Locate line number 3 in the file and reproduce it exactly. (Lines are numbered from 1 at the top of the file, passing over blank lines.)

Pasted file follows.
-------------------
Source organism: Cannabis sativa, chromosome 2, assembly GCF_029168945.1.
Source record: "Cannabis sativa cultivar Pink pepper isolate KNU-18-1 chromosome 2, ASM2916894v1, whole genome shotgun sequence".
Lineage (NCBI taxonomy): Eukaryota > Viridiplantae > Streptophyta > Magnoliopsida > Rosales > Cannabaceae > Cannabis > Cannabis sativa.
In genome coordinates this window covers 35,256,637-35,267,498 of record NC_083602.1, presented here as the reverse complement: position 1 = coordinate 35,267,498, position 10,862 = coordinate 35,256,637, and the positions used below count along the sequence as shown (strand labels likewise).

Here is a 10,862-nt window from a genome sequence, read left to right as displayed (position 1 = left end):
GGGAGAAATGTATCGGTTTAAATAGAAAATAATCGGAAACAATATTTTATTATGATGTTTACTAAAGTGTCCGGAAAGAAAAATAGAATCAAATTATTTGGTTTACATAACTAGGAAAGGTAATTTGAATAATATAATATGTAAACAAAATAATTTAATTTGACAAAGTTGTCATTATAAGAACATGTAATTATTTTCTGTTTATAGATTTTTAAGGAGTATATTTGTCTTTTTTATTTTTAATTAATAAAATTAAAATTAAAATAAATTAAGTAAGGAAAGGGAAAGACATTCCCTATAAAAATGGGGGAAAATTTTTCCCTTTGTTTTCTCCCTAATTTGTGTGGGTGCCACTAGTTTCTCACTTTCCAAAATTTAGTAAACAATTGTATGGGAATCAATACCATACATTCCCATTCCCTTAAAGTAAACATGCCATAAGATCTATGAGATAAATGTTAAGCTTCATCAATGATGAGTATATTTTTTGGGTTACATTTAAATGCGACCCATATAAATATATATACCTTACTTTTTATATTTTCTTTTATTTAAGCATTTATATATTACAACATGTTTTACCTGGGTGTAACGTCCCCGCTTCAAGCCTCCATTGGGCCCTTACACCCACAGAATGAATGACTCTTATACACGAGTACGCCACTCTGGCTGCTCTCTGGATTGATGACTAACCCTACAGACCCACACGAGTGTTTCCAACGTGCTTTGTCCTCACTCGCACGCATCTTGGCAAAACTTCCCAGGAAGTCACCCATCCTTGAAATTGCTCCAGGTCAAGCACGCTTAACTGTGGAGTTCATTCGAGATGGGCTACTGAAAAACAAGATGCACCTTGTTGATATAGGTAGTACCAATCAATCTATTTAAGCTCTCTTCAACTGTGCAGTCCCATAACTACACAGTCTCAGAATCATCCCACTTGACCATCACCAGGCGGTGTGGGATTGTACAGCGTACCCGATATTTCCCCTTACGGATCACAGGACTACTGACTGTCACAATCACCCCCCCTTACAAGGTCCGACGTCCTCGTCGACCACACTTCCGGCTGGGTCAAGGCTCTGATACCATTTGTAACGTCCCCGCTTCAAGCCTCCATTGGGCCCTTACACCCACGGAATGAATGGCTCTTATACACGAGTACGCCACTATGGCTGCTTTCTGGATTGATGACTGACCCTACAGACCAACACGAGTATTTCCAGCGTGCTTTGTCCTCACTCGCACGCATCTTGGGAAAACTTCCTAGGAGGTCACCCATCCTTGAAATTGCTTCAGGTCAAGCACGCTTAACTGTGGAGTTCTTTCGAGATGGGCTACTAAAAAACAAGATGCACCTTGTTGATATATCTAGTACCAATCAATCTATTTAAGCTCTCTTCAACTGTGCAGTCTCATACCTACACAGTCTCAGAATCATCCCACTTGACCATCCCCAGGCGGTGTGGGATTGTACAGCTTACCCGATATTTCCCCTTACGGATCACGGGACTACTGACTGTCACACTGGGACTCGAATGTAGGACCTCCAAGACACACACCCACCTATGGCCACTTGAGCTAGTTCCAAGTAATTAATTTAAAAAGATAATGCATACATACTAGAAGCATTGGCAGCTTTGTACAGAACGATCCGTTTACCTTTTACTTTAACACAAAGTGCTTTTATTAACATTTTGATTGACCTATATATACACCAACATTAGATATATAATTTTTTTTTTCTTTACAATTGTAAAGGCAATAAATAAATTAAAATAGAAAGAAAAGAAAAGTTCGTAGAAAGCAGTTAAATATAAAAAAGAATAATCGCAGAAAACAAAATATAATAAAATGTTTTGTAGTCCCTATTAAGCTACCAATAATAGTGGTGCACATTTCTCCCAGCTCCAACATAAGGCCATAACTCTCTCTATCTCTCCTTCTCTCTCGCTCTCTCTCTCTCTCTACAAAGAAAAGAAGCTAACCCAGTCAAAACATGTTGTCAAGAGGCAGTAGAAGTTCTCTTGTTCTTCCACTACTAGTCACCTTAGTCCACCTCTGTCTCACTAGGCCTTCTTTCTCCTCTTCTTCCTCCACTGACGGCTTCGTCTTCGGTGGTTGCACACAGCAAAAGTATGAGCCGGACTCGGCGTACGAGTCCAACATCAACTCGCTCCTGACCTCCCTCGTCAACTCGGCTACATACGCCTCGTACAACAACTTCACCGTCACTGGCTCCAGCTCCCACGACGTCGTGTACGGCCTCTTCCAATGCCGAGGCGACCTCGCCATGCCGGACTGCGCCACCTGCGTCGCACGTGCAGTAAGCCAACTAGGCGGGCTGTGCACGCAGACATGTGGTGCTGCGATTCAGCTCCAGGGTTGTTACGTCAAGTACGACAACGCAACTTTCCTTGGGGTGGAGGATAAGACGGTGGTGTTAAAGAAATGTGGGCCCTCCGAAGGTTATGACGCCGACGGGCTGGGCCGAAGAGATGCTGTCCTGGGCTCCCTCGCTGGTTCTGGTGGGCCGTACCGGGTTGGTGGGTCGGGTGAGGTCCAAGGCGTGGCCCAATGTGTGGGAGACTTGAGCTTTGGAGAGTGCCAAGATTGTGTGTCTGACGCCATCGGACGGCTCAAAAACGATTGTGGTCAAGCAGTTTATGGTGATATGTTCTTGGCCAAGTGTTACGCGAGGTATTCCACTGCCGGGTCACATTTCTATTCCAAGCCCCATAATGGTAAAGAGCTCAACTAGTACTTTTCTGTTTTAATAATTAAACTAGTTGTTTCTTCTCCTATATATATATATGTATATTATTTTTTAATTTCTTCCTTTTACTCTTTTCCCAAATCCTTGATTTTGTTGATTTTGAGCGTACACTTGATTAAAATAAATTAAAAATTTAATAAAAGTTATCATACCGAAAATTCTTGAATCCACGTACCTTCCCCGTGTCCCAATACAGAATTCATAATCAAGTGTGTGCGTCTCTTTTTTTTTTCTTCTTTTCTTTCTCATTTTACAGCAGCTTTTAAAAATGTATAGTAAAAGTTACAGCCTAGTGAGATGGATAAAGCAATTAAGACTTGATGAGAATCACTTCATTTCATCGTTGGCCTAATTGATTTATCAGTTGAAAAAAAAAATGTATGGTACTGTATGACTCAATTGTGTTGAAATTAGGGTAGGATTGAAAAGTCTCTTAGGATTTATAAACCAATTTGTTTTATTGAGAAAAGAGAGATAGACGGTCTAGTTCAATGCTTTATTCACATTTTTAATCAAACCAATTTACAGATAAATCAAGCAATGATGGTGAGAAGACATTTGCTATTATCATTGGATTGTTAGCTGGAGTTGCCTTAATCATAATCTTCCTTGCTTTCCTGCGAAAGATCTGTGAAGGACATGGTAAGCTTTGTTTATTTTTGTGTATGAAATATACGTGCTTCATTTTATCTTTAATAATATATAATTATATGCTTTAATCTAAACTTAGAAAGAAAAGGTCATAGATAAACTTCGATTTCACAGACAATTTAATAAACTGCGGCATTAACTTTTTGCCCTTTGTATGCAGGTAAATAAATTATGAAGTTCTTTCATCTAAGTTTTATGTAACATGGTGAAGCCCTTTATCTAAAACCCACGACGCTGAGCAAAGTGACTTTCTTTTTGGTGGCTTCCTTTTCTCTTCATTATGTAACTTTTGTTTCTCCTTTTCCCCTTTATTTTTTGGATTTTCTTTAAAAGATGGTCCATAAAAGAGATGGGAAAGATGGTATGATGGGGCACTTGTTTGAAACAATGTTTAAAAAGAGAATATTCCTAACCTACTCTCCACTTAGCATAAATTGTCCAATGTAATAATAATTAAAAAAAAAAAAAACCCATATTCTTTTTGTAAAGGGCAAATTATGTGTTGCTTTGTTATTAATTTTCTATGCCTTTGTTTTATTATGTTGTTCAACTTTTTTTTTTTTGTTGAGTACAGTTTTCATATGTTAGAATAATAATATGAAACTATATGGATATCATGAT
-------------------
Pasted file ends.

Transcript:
Lineage (NCBI taxonomy): Eukaryota > Viridiplantae > Streptophyta > Magnoliopsida > Rosales > Cannabaceae > Cannabis > Cannabis sativa.